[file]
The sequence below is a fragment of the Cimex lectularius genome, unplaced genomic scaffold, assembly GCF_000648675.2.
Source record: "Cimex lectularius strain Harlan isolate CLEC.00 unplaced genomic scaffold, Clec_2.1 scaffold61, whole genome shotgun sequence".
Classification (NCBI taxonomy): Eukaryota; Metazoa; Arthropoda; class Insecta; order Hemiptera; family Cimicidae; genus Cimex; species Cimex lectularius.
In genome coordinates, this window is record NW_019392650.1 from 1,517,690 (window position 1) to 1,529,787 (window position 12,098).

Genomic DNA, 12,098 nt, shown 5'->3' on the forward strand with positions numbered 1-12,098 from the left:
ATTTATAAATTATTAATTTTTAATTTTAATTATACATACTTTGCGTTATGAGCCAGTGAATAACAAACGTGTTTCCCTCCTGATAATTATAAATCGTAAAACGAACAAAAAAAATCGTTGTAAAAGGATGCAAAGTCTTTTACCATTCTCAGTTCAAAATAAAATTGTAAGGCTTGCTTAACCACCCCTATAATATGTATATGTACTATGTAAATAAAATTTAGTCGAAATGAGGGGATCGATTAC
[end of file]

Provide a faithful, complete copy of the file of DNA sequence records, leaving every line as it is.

The sequence below is a fragment of the Cimex lectularius genome, unplaced genomic scaffold, assembly GCF_000648675.2.
Source record: "Cimex lectularius strain Harlan isolate CLEC.00 unplaced genomic scaffold, Clec_2.1 scaffold61, whole genome shotgun sequence".
Classification (NCBI taxonomy): Eukaryota; Metazoa; Arthropoda; class Insecta; order Hemiptera; family Cimicidae; genus Cimex; species Cimex lectularius.
In genome coordinates, this window is record NW_019392650.1 from 1,517,690 (window position 1) to 1,529,787 (window position 12,098).

Genomic DNA, 12,098 nt, shown 5'->3' on the forward strand with positions numbered 1-12,098 from the left:
ATTTATAAATTATTAATTTTTAATTTTAATTATACATACTTTGCGTTATGAGCCAGTGAATAACAAACGTGTTTCCCTCCTGATAATTATAAATCGTAAAACGAACAAAAAAAATCGTTGTAAAAGGATGCAAAGTCTTTTACCATTCTCAGTTCAAAATAAAATTGTAAGGCTTGCTTAACCACCCCTATAATATGTATATGTACTATGTAAATAAAATTTAGTCGAAATGAGGGGATCGATTAC